And, frankly, I’m having a hard time not adding in yet another catalogue raisonné specifically dedicated to Dutch exploration just in this post because it dovetails so beautifully…but, I will refrain. Until next week.

Without further ado…

amazon exploration

READING ORDER

The Conquerors by Roger Crowley

The Gold Eaters by Ronald Wright

Measure the Earth by Larrie D. Ferreiro

The Mapmaker’s Wife by Robert Whitaker

Exploration Fawcett by Col. Percy Fawcett

The Lost City of Z by David Grann

The Bedlam Stacks by Natasha Pulley

River of Doubt by Candice Millard

If you like my catalogues raisonnés, check out a whole page of them here!

Also, I’d love to hear from you about topics you’d love to see a catalogue raisonné on!

Obsessed with the Catalogue Raisonné

catalogue raisonne

What on earth is a catalogue raisonné you ask? (And very reasonably so.)

A catalogue raisonné is a systematic, annotated catalog. Put another way, it’s a critical bibliography.

Or, put most simply, it’s my guide to little reading projects on a topic. 

Want to know about Victorian Murder? South American exploration? Ancient Greece? So do I. I’m insatiably curious. This is why I like to read both fiction and non-fiction on any given subject. You can read more about my non-fiction fetish here or why I struggle to find good enough fiction that makes the cut for one of these lists.

THE FIRSST SIGNS OF THE DISEASE

Over the years, what started in college as a head-over-heels love affair with reading every book on the syllabus turned into a truly integrated fiction and non-fiction exploration of any given subject.

What’s even worse (yes, worse), is that I love, love, love talking about these lists. I love talking about books and writing in general, but more than that, I love pointing out the connections between books, their approaches, and their conclusions.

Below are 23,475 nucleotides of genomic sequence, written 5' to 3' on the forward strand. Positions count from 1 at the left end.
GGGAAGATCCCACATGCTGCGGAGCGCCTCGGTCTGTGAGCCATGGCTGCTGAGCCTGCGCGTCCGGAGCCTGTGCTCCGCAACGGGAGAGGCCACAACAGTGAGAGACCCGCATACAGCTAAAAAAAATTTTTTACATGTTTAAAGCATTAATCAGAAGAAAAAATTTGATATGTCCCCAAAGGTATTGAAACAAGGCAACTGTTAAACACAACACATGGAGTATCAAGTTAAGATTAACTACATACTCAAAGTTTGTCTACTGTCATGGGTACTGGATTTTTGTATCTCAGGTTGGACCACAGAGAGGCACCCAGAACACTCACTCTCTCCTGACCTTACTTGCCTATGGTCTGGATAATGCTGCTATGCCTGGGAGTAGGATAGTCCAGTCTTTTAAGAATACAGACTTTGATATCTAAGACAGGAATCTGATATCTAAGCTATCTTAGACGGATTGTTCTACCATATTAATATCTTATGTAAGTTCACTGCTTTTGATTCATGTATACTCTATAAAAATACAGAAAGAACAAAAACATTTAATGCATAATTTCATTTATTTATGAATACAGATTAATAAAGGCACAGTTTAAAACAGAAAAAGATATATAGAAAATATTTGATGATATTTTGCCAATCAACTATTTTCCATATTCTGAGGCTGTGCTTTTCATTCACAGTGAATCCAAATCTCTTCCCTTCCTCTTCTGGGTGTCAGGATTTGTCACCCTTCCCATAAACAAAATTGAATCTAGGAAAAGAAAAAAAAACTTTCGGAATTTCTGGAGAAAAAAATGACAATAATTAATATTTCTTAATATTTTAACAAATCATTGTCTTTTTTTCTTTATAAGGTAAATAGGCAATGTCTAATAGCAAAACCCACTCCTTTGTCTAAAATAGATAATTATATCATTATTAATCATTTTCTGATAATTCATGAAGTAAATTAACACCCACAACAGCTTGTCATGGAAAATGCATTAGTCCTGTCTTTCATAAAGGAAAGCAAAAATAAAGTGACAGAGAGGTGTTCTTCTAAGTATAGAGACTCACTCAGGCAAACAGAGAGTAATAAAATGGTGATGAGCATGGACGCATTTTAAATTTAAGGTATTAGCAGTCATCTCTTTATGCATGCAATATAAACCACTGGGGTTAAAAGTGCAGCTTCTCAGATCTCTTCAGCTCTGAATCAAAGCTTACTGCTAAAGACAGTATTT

This makes small talk extremely difficult for me. Someone asks me about the weather, and I end up telling them about the evolution of the differentiation between astrology and astronomy in the 16th century German university scene.

I can’t help it. It just spews out of my mouth. Ask Kristen Lamb. She once asked me an innocent question about the equivalent of a 19th century bra, and I gave her the entire history of bustle era underpinnings, from the truth about corsets, to the fact that underpants and pantaloons hadn’t become commonplace until the Regency era.

catalogue raisonne
I’m not obsessed. I’m…thorough. I like the word ‘thorough.’

So, what has all this led to?

incurable and incorrigible

This leads to me having to buy more bookshelves. But, aside from that, it also means I arrange my bookshelves. By time period and topic.

Quite properly, fiction is on its own shelf, arranged by time period and genre. *shifty eyes*

It also means that my Amazon wishlist is obscenely long. (My goodness, how did I get to 35 pages of books?)

It ALSO means that YOU get to enjoy the fruits of my labor.

THE CAIT REYNOLDS CATALOGUE RAISONNÉ

You won’t have to go digging through my posts to find a catalogue raisonné. I’ve collected the all here on one page for your easy access. I even put a little link in the site menu.

Yes, it’s awesome. I’m awesome. I look forward to bringing you even MORE of obsessive reading! (Because that’s how I’m justifying all the books. Really, that’s basically it.)

Do you want  to see a catalogue raisonné from me on a particular topic? Leave me a comment and let me know!

(Chances are, I own books about it, LOL.)